Greek Lagana Bread

Greek Lagana is a flat, sometimes oval, or rectangular shaped bread that is very traditional and it is the custom in Greece to baked it today. Today is Kathari Deftera or Clean Monday, and marks the beginning of Orthodox Lent.

But… ¯\_(”)_/¯ it’s delicious, so go ahead and bake it whenever. It’s perfect for appetizer recipes calling for crustini.

Here’s my “step-by-step” of how I made Lagana today from an adapted recipe by Greek Chef Diane KochilasA printable version is at the bottom of this post.

Greek Lagana Bread

First, it’s a good idea to read through the recipe, and then gather and measure all the ingredients.

Greek Lagana Bread

In a medium bowl, dissolve the yeast, sugar, and 1/4 cup of the flour in warm water. Let it stand covered for 15 minutes or until the mixture starts to foam and bubble.

Greek Lagana Bread

In another larger bowl, combine 7 cups flour with the salt. Make a well in the center with your hand and pour in the oil and the yeast mixture. Mix well with a wooden spoon until all the ingredients are combined. You might want to also use your hands.

Turn the dough out on to a counter or table dusted with flour and knead for about 10 minutes or until the dough feels smooth to the touch but not sticky.

Greek Lagana Bread

Shape the dough into a ball, brush it with oil and allow it to rise in a covered bowl for about 2 hours or until doubled in size.

Punch the dough down and knead it for another 6 or 7 minutes. Divide the dough into 2 equal parts. Using a rolling pin, or your hands, shape the dough out on to two lightly oiled, or parchment lined, baking sheets into flat ovals about 15 inches long and about 6 inches wide.

Greek Lagana Bread

Brush with oil, sprinkle with sesame seeds, and allow it to rise again until your finger poked in the bread leaves an indentation without springing back.

Preheat your oven to 450 degrees during the final rise.

Using your index finger, poke holes across the surface of the bread (about every 2 inches). Bake for 15 – 20 minutes.

Remove and place on a rack to cool.

Greek Lagana Bread

Oh, how I love the smell of just baked bread.

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Greek Lagana Bread
Author: 
Recipe type: Baking bread
Cuisine: Greek
Prep time: 
Cook time:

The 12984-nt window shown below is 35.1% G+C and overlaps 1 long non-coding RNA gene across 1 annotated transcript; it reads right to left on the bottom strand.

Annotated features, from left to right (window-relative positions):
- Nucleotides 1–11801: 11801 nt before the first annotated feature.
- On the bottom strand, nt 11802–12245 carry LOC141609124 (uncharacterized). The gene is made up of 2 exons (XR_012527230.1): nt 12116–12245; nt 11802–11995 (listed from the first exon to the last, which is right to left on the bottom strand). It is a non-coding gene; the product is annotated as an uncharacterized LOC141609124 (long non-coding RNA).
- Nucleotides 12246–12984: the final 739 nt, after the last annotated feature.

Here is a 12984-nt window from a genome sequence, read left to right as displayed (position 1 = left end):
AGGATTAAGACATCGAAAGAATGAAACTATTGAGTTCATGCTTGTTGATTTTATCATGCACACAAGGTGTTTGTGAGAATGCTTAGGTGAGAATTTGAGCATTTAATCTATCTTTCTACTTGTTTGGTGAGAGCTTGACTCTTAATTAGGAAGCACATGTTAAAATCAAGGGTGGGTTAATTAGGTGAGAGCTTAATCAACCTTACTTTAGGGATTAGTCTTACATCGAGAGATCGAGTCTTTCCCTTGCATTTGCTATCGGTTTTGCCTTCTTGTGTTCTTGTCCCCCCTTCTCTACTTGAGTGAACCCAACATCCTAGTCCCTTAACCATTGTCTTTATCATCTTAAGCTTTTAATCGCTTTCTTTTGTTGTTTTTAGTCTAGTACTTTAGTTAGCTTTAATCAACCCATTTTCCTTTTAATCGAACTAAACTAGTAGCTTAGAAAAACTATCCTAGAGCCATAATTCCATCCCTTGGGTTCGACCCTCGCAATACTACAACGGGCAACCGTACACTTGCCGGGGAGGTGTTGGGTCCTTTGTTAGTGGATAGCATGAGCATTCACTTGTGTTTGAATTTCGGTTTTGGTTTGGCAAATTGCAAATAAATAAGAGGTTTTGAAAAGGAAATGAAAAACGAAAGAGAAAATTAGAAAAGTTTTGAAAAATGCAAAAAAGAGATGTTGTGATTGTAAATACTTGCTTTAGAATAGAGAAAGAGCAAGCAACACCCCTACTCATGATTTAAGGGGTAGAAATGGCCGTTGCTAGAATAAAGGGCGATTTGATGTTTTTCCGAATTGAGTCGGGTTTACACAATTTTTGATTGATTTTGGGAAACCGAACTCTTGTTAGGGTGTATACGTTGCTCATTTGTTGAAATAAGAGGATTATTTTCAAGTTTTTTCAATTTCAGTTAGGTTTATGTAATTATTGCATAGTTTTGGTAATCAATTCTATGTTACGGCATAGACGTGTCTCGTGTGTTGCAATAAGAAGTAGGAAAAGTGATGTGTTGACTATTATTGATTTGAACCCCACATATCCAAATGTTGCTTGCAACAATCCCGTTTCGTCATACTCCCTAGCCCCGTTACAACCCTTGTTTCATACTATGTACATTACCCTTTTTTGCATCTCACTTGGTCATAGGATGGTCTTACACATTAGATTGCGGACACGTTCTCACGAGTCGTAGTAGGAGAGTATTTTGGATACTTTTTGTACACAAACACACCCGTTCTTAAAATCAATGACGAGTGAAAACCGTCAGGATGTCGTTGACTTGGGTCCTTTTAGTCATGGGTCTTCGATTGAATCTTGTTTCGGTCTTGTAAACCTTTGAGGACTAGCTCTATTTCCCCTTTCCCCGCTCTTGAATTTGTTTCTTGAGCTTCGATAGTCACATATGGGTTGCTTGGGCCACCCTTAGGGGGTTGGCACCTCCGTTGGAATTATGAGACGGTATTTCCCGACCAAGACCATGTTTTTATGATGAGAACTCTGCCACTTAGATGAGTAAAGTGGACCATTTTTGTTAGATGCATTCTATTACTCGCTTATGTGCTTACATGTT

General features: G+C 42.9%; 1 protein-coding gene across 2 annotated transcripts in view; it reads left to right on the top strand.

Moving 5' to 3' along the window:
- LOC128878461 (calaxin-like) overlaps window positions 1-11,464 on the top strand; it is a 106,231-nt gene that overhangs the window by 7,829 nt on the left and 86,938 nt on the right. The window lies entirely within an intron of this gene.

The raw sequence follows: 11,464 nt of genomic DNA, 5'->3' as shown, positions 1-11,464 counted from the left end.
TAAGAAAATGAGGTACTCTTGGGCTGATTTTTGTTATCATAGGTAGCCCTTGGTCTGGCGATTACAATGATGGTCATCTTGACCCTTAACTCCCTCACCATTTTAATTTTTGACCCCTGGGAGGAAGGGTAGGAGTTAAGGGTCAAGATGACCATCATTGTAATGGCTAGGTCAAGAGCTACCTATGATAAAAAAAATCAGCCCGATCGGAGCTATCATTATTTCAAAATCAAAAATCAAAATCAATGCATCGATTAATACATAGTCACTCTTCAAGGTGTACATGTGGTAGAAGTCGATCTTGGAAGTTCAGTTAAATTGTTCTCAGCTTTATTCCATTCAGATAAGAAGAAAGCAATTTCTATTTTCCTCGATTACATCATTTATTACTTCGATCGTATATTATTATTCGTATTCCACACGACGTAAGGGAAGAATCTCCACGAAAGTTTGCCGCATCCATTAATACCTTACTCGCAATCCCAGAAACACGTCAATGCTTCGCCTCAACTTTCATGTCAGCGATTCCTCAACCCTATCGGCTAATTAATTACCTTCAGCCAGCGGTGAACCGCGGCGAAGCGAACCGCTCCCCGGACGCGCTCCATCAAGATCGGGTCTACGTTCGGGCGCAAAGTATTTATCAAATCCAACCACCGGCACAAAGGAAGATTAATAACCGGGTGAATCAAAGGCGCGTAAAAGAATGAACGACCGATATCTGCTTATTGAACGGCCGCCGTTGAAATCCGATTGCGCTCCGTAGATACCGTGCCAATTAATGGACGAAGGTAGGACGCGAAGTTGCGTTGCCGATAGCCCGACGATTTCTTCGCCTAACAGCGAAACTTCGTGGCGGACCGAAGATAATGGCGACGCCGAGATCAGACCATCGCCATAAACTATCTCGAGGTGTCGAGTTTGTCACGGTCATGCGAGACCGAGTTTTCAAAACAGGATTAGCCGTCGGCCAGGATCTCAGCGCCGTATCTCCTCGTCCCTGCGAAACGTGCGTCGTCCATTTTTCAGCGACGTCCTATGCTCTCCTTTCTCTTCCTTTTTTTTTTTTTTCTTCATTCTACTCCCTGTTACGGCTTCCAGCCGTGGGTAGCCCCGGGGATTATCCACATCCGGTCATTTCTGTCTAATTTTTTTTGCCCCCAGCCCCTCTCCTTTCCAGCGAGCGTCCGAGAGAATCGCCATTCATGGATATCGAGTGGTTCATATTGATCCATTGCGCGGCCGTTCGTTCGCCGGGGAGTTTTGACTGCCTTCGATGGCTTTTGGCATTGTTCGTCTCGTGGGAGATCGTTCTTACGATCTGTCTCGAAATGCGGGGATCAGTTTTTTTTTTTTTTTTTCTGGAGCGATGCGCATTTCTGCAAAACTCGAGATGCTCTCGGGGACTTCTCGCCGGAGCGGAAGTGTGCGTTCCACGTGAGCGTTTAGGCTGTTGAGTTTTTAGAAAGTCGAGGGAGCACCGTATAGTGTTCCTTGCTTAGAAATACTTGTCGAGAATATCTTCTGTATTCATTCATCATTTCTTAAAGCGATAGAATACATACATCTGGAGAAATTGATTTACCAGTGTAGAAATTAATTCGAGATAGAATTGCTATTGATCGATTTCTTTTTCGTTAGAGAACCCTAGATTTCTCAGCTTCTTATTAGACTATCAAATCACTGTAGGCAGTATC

Total time: 
Serves: 2 loaves
 
Clean Monday marks the beginning of Orthodox Lent. Greek Lagana is a flat, oval shaped bread that is a very traditional and to be baked only on this day. This recipe is adapted from "The Food and Wine of Greece" by Diane Kochillas
Ingredients
  • 3 envelopes active dry yeast
  • ¼ cup sugar
  • 7 to 8 cups bread flour
  • 2¼ cups warm water
  • 1 tbsp. salt
  • 5 tbsp. vegetable oil
  • Sesame seeds for sprinkling
Instructions
  1. In a medium work bowl, dissolve the yeast, sugar, and ¼ cup of the flour in the warm water.
  2. Let stand covered for 15 minutes or until the mixture starts to foam and bubble.
  3. In a large work bowl, combine 7 cups flour with the salt.
  4. Make a well in the center with your hand and pour in the oil and the yeast mixture.
  5. Mix well with a wooden spoon until all the ingredients are combined.
  6. Turn dough out on to a counter or table dusted with flour and knead for about 10 minutes or until the dough feels smooth to the touch but not sticky.
  7. Shape the dough into a ball, brush it with oil and allow it to rise in a covered bowl for about 2 hours or until doubled in size.
  8. Punch the dough down and knead it for another 6 or 7 minutes. Shape it into 2 equal loaves. Using a rolling pin, roll the dough out on to two lightly oiled baking sheets into flat ovals about 15 inches long and about 6 inches wide.
  9. Brush with oil, sprinkle with sesame seeds, and allow to proof (rise) again until a finger poked in the bread leaves an indentation without springing back. Preheat oven to 450 degrees during the final rise.
  10. Using your index finger, poke holes across the surface of the bread (about every 2 inches). Bake for 15 – 20 minutes

 

Want to read my other posts about Lenten foods? Here are a few:

 

 

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Kitoula

I'm Greek. This is my journal. It's all about food and family.

2 thoughts on “Greek Lagana Bread”

    1. Hi Matthew,
      I am not a Priest, so be sure to talk to yours if you have questions. Nor do I observe a strict fast. I have learned however, that the Lenten fast includes anything from animals, as in meat and dairy products. The initial restriction on olive oil was because historically, in many years past, it was stored in pouches made of animal skins. Today, oil is not stored in animal hide, so that aspect of the restriction can be considered a custom or tradition. But, personally I believe the primary purpose of fasting is to make believers more conscious of our relationship with God.
      Thanks for visiting my blog.

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